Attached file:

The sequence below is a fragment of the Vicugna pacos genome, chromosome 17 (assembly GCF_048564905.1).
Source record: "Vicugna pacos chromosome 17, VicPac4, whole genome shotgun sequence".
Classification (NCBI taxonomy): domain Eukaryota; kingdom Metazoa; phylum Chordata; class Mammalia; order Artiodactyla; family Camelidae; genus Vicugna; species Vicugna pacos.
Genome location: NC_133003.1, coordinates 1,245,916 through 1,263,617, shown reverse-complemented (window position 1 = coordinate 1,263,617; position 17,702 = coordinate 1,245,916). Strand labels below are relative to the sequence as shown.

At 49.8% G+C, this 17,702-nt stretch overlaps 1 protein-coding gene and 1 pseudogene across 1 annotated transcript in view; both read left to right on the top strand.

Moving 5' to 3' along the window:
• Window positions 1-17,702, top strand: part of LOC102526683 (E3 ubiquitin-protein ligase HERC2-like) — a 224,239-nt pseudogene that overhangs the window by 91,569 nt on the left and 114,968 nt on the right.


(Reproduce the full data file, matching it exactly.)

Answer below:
The sequence below is a fragment of the Vicugna pacos genome, chromosome 17 (assembly GCF_048564905.1).
Source record: "Vicugna pacos chromosome 17, VicPac4, whole genome shotgun sequence".
Classification (NCBI taxonomy): domain Eukaryota; kingdom Metazoa; phylum Chordata; class Mammalia; order Artiodactyla; family Camelidae; genus Vicugna; species Vicugna pacos.
Genome location: NC_133003.1, coordinates 1,245,916 through 1,263,617, shown reverse-complemented (window position 1 = coordinate 1,263,617; position 17,702 = coordinate 1,245,916). Strand labels below are relative to the sequence as shown.

At 49.8% G+C, this 17,702-nt stretch overlaps 1 protein-coding gene and 1 pseudogene across 1 annotated transcript in view; both read left to right on the top strand.

Moving 5' to 3' along the window:
• Window positions 1-17,702, top strand: part of LOC102526683 (E3 ubiquitin-protein ligase HERC2-like) — a 224,239-nt pseudogene that overhangs the window by 91,569 nt on the left and 114,968 nt on the right.